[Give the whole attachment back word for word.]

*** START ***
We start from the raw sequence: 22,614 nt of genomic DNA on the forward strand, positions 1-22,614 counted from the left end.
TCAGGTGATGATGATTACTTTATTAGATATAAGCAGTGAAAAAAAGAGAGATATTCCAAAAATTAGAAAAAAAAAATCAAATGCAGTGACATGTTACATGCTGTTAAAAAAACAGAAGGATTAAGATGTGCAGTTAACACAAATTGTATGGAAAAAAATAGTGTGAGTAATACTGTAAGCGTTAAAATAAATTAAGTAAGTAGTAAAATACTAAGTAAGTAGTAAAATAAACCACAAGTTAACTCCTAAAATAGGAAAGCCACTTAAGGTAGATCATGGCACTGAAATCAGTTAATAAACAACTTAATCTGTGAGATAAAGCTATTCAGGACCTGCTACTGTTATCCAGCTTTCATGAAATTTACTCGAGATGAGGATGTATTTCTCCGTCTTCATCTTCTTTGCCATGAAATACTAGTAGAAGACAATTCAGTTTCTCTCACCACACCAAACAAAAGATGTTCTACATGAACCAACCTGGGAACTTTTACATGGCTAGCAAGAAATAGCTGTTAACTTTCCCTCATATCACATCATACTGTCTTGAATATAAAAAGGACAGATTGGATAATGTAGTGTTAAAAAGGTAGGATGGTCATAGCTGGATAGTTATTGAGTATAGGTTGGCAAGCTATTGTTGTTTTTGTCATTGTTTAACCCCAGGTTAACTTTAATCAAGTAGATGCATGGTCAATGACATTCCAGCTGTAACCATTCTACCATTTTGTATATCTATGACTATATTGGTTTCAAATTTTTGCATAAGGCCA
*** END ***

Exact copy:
We start from the raw sequence: 22,614 nt of genomic DNA on the forward strand, positions 1-22,614 counted from the left end.
TCAGGTGATGATGATTACTTTATTAGATATAAGCAGTGAAAAAAAGAGAGATATTCCAAAAATTAGAAAAAAAAAATCAAATGCAGTGACATGTTACATGCTGTTAAAAAAACAGAAGGATTAAGATGTGCAGTTAACACAAATTGTATGGAAAAAAATAGTGTGAGTAATACTGTAAGCGTTAAAATAAATTAAGTAAGTAGTAAAATACTAAGTAAGTAGTAAAATAAACCACAAGTTAACTCCTAAAATAGGAAAGCCACTTAAGGTAGATCATGGCACTGAAATCAGTTAATAAACAACTTAATCTGTGAGATAAAGCTATTCAGGACCTGCTACTGTTATCCAGCTTTCATGAAATTTACTCGAGATGAGGATGTATTTCTCCGTCTTCATCTTCTTTGCCATGAAATACTAGTAGAAGACAATTCAGTTTCTCTCACCACACCAAACAAAAGATGTTCTACATGAACCAACCTGGGAACTTTTACATGGCTAGCAAGAAATAGCTGTTAACTTTCCCTCATATCACATCATACTGTCTTGAATATAAAAAGGACAGATTGGATAATGTAGTGTTAAAAAGGTAGGATGGTCATAGCTGGATAGTTATTGAGTATAGGTTGGCAAGCTATTGTTGTTTTTGTCATTGTTTAACCCCAGGTTAACTTTAATCAAGTAGATGCATGGTCAATGACATTCCAGCTGTAACCATTCTACCATTTTGTATATCTATGACTATATTGGTTTCAAATTTTTGCATAAGGCCA